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Voices from Malawi

Published 03 Feb 2015

The following transcript has been taken from Dr. Ruth Shakespeare, Director of Mulanje Mission Hospital, and Dr. Cornelius Huwa, Director of Palliative Care Support Trust (PCST) in Blantyre, in communications with EMMS International following the flooding in Malawi.

Wed 14th January

Dr. Huwa: Ndirande and Chilobwe are among the most affected areas in Blantyre and also where we see a great number of patients... PCST is to start working with a CBO [community based organisation] in Blantyre [which] has been to the affected areas and mapped out some of the needs... I have personally given them money to help. The problem is severe on the ground and help is needed.

Thu 15th January

Dr. Shakespeare: Please don't expect to hear from us very often, as we have no electricity.

Mon 19th January

Dr. Shakespeare: We are in the community today, doing a post-flood needs assessment with our traditional authorities and village chiefs. Still almost no power.

Dr. Huwa: 4 people [in Chilobwe] have died, 3 are missing and feared dead. One is a medical student who was at home when the floods came and his bedroom was swept away. 10 seriously injured and receiving treatment...246 families have lost their homes…Families are staying in a primary school in Chimwankhunda, in classrooms. Our immediate needs range from blankets, tents, sanitary materials and food [and pans and plastic crockery]. We are still experiencing erratic electricity and internet.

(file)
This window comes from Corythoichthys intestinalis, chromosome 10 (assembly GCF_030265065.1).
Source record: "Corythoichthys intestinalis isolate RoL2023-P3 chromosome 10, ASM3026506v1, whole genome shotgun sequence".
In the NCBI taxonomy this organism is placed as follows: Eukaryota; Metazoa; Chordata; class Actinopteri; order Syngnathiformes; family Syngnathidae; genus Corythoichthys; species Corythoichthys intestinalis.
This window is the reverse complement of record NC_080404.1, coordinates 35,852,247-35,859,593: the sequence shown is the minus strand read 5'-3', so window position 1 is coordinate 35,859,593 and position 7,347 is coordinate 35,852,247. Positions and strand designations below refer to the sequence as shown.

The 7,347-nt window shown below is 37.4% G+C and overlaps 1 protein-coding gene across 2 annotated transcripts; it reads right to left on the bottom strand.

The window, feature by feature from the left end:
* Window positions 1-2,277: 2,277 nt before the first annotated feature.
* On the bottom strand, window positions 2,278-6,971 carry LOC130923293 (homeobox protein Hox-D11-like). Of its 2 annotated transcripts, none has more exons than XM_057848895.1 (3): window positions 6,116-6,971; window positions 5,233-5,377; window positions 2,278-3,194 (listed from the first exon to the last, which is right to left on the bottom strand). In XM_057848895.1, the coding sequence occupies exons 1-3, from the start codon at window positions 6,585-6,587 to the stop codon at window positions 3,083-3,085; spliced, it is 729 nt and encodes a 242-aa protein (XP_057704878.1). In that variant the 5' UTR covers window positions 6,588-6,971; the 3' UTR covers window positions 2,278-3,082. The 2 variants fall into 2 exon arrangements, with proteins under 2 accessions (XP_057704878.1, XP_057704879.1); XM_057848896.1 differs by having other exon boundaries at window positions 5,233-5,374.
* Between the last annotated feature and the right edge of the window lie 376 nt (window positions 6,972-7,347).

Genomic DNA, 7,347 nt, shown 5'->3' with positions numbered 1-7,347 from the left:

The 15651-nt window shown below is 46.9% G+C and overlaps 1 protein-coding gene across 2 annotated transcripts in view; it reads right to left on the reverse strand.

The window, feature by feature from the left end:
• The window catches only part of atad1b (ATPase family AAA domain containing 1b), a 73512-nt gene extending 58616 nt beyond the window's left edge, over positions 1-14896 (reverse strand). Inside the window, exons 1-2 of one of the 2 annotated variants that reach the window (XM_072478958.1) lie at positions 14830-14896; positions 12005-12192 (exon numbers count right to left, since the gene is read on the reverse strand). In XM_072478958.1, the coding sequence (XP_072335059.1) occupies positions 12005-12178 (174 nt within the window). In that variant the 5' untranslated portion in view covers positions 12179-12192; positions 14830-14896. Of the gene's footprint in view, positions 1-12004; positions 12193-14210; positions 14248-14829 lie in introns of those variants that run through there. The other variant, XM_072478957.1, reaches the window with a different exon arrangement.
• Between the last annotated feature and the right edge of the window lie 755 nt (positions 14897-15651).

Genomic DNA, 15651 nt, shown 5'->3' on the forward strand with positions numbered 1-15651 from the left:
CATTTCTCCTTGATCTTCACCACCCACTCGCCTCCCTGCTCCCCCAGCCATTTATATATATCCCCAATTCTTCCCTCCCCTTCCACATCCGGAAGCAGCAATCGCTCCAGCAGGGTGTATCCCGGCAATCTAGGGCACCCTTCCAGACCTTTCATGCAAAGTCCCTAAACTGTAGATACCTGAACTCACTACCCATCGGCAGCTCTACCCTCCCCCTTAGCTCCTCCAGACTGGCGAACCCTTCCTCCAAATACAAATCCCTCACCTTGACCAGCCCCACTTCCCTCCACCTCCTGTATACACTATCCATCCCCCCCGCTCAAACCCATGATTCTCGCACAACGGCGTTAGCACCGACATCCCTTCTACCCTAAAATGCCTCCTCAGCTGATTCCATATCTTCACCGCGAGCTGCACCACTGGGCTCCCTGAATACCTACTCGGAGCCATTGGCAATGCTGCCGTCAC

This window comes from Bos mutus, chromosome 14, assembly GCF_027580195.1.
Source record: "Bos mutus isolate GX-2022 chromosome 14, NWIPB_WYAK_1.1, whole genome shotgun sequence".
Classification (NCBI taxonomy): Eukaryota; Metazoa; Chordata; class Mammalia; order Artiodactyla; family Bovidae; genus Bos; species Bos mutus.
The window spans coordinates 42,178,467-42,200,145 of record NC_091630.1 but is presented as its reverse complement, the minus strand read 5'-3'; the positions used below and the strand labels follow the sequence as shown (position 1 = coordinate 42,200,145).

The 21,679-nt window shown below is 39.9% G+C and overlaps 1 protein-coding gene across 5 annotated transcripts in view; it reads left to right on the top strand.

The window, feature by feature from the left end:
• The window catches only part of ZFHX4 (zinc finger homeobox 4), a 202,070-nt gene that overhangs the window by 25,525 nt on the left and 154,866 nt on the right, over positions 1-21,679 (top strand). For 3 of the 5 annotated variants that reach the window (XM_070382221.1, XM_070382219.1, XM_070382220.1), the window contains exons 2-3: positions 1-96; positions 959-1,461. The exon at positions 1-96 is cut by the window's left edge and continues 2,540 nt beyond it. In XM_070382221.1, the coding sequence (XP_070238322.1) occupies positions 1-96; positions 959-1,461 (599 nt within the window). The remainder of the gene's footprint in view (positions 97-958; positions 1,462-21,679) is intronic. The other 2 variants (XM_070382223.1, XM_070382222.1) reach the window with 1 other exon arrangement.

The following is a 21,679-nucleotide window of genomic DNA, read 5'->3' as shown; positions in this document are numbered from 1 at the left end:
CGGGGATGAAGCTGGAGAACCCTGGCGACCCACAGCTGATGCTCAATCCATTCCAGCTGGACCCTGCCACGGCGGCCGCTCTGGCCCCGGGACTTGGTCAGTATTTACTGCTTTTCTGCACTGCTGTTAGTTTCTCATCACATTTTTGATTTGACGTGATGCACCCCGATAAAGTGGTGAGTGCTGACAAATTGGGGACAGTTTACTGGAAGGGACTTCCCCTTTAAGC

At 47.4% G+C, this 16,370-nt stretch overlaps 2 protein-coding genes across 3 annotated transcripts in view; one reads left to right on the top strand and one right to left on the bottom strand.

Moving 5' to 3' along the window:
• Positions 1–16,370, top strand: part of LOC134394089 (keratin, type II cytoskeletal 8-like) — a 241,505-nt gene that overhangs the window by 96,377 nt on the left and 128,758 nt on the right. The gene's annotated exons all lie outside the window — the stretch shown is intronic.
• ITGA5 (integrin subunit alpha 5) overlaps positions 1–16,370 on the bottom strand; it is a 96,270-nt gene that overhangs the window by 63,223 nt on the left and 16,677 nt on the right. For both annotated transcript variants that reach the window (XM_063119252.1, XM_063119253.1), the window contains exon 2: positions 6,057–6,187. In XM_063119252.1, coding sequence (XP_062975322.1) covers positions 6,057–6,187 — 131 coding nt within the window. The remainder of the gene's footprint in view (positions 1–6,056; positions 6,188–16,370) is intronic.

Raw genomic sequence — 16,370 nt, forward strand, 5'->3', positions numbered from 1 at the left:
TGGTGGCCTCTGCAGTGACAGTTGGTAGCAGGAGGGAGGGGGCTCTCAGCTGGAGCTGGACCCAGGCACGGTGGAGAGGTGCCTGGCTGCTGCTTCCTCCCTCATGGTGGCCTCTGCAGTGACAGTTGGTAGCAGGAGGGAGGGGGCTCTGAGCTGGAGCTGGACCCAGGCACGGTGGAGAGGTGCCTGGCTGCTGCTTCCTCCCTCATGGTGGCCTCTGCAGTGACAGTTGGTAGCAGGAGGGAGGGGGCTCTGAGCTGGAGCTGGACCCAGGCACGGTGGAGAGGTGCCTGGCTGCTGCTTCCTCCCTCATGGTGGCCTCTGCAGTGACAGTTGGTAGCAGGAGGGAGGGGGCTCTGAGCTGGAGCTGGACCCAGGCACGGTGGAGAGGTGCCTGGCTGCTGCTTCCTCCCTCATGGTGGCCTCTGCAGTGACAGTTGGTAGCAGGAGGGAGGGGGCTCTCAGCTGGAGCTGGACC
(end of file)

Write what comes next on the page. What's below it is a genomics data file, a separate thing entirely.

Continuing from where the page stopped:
The city council of Blantyre city has to allocate new plots for the people. They cannot build back in the same places they had. They are at risk of the same happening again.

Tue 20th January

Dr. Huwa: The donation [from the EMMS International appeal] from Botswana is welcome. The people in the classrooms…have maize flour that can take them for 3-5more days from some donor, but they have no relish to eat the nsima with… One of our patients’ home in Ndirande fell down during the heavy rains. This child is HIV positive and under our care. The family is being kept by the neighbour. Tomorrow, we will get to see them.

Fri 23rd January

Dr. Shakespeare: 1,480 people have lost their homes, and are still in need of blankets, plastic sheeting for temporary shelter, buckets for water, and a basic foodstuff package for each family (maize, beans, cooking oil and likuni phala). Severely affected villages such as Nampula and Nkonya have lost about 70 houses each.

More than 3,000 pit latrines have collapsed in this area, and rebuilding toilets is an urgent public health priority. [We could buy] the cement for the slab and iron sheet for the roof … [and] would expect the community to manage to construct toilets with supervision.

The power supply situation is now improving, with cuts every day for only 4-6 hours each. We have seen an increase in severe diarrhoea, and need to be prepared for cholera - it would be very helpful to have needles, IV giving sets, IV fluids, chlorine and latex gloves…

Mon 26th January

Dr. Shakespeare: could you check whether he can source body bags as part of our supplies?

The Response

EMMS International is helping its partners, Mulanje Mission Hospital and Palliative Care Support Trust, respond to the above needs in partnership with Aid and Development Botswana. EMMS International is grateful for donations from the Scottish Government and generous trusts and individuals. Find out more about the emergency response or to donate, visit Emergency Appeal: Malawi Flooding.